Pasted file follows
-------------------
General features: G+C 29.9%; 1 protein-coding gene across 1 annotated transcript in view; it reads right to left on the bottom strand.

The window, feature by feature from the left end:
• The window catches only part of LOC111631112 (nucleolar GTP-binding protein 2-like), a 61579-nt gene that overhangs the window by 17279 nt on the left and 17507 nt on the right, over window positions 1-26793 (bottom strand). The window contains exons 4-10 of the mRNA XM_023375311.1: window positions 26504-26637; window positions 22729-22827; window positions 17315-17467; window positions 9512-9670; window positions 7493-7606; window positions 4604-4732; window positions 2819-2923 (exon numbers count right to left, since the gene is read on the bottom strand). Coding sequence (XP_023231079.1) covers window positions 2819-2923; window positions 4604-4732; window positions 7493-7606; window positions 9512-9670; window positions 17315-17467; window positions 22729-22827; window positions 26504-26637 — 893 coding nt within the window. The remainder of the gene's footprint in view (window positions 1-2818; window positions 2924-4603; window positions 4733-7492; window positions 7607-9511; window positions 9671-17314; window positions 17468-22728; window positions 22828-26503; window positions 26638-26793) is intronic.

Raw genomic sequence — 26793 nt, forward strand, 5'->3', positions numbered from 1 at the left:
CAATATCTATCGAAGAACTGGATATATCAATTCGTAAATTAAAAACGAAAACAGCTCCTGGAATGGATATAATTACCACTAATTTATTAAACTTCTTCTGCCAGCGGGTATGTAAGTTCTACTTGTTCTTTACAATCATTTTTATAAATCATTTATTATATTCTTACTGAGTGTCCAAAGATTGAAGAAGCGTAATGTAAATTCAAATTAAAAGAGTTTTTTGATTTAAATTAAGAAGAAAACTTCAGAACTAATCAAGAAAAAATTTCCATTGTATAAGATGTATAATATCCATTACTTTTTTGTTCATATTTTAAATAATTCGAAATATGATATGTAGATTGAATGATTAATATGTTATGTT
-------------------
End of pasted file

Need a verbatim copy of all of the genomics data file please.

General features: G+C 29.9%; 1 protein-coding gene across 1 annotated transcript in view; it reads right to left on the bottom strand.

The window, feature by feature from the left end:
• The window catches only part of LOC111631112 (nucleolar GTP-binding protein 2-like), a 61579-nt gene that overhangs the window by 17279 nt on the left and 17507 nt on the right, over window positions 1-26793 (bottom strand). The window contains exons 4-10 of the mRNA XM_023375311.1: window positions 26504-26637; window positions 22729-22827; window positions 17315-17467; window positions 9512-9670; window positions 7493-7606; window positions 4604-4732; window positions 2819-2923 (exon numbers count right to left, since the gene is read on the bottom strand). Coding sequence (XP_023231079.1) covers window positions 2819-2923; window positions 4604-4732; window positions 7493-7606; window positions 9512-9670; window positions 17315-17467; window positions 22729-22827; window positions 26504-26637 — 893 coding nt within the window. The remainder of the gene's footprint in view (window positions 1-2818; window positions 2924-4603; window positions 4733-7492; window positions 7607-9511; window positions 9671-17314; window positions 17468-22728; window positions 22828-26503; window positions 26638-26793) is intronic.

Raw genomic sequence — 26793 nt, forward strand, 5'->3', positions numbered from 1 at the left:
CAATATCTATCGAAGAACTGGATATATCAATTCGTAAATTAAAAACGAAAACAGCTCCTGGAATGGATATAATTACCACTAATTTATTAAACTTCTTCTGCCAGCGGGTATGTAAGTTCTACTTGTTCTTTACAATCATTTTTATAAATCATTTATTATATTCTTACTGAGTGTCCAAAGATTGAAGAAGCGTAATGTAAATTCAAATTAAAAGAGTTTTTTGATTTAAATTAAGAAGAAAACTTCAGAACTAATCAAGAAAAAATTTCCATTGTATAAGATGTATAATATCCATTACTTTTTTGTTCATATTTTAAATAATTCGAAATATGATATGTAGATTGAATGATTAATATGTTATGTT